The Manual transmission relies on splash lubrication, so if its being driven by the wheels no problem, its being lubricated.

The CVT I am 99% sure is a VDP type, thats a variable diameter pulley type CVT. Look it up. Anyways in addition to lubrication, the other consideration is heat. CVTs tend to have high friction on the drive belt inside and even if not under load in neutral, this belt will still create heat as its constantly being spun by the drive pulley/output shaft. The gear pump, or oil pump that lubricates/cools the gearbox is on the input shaft, thats the key. The input shaft usually has a double clutch with a planetary gear set to facilitate a reverse gear FYI.

Without lubrication/cooling this belt will burn itself up. This is the risk and the reason why Honda does not recommend flat towing with a CVT. Your choice to either find the spinning hubs, remove the axles, OR do what the rest of us smart mere mortals do...rent/buy a two wheel dolly!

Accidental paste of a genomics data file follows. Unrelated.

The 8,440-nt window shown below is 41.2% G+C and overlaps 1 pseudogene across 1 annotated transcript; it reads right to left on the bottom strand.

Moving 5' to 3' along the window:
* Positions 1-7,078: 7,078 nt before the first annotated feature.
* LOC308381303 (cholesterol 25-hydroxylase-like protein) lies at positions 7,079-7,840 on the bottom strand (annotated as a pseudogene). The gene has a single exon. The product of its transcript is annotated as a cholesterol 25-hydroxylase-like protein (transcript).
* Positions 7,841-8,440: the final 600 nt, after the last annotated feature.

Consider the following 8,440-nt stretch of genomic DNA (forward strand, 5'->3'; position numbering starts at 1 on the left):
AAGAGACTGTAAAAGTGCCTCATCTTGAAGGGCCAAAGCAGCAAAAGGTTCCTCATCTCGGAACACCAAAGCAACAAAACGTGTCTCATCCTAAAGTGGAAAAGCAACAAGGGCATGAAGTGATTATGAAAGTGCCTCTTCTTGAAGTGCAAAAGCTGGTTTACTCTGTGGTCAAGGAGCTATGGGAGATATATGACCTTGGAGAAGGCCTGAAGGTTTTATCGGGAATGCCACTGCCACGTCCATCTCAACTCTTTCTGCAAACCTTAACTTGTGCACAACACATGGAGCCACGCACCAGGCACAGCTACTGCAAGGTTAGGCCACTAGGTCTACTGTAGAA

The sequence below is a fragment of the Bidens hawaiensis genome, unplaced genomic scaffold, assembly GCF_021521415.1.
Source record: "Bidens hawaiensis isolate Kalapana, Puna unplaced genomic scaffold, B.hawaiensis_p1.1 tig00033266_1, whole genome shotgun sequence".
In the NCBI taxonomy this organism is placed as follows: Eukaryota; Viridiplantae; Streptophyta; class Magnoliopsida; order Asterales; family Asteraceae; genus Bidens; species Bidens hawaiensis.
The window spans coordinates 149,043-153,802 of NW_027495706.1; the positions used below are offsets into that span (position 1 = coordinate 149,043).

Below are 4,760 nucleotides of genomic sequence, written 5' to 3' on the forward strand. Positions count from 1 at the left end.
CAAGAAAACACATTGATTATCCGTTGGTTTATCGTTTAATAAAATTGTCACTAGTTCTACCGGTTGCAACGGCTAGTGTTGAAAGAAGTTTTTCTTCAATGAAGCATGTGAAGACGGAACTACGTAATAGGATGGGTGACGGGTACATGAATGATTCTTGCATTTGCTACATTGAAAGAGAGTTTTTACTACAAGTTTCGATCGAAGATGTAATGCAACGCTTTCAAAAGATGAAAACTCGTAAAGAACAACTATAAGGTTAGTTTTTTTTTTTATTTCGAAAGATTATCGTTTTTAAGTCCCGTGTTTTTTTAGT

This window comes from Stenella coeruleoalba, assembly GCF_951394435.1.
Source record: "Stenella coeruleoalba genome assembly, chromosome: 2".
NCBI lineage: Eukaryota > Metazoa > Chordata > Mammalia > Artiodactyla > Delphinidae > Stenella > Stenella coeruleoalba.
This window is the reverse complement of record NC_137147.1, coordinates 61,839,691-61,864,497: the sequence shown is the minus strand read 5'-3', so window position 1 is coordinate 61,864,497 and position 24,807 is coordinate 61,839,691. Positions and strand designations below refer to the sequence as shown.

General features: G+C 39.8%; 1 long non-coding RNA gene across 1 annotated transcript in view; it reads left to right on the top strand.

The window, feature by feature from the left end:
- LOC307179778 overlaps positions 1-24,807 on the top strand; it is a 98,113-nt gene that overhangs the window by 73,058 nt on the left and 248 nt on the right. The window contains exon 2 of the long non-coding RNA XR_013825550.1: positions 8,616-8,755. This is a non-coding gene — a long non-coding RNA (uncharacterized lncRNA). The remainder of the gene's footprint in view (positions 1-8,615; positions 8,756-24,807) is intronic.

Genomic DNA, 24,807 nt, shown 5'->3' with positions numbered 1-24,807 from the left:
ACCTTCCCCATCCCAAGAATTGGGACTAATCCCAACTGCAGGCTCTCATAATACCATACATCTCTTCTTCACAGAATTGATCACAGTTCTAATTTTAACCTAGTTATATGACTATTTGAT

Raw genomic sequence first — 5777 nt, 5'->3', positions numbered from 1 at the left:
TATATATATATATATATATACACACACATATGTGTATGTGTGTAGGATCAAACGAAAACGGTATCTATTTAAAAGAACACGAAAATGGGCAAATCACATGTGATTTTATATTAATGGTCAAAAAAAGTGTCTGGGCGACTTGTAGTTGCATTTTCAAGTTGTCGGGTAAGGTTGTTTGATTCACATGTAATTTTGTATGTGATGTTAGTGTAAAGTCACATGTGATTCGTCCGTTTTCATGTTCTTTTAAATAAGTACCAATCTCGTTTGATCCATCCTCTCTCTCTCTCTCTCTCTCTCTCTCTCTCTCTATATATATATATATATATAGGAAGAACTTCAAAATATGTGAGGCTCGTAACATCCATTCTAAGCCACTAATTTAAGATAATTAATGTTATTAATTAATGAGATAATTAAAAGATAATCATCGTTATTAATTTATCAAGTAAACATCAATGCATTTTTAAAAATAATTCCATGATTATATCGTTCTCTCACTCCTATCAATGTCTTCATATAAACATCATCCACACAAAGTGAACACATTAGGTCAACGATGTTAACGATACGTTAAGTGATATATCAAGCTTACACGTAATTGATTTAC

Bass

Last edited by Bassguitarist1985; 07-18-2017 at 08:38 AM.
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  #71  
Old 07-17-2017, 07:55 PM
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Quote:
Originally Posted by KentFinn View Post
Rather than showing us the money, show us the certification.
Always ask for the proof! :-D

Just click the link: https://www.google.com/search?q=Undo...al+development

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  #72  
Old 07-17-2017, 08:00 PM
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Quote:
Originally Posted by KentFinn View Post
The manual clearly says "Don't do dat!"

RTFM ... Read The Fine Manual.
Yeah, I saw that (and might get a used '14 or '13 Fit because of it).

But I was hoping that OP would share with us an account of his successful flat-tow of his '15 Fit engine idling in Neutral behind his motorhome (despite it not being either recommended or dissuaded as a specific sub-condition in the owner's manual). ;-)

...or maybe just a tale of woe and warning.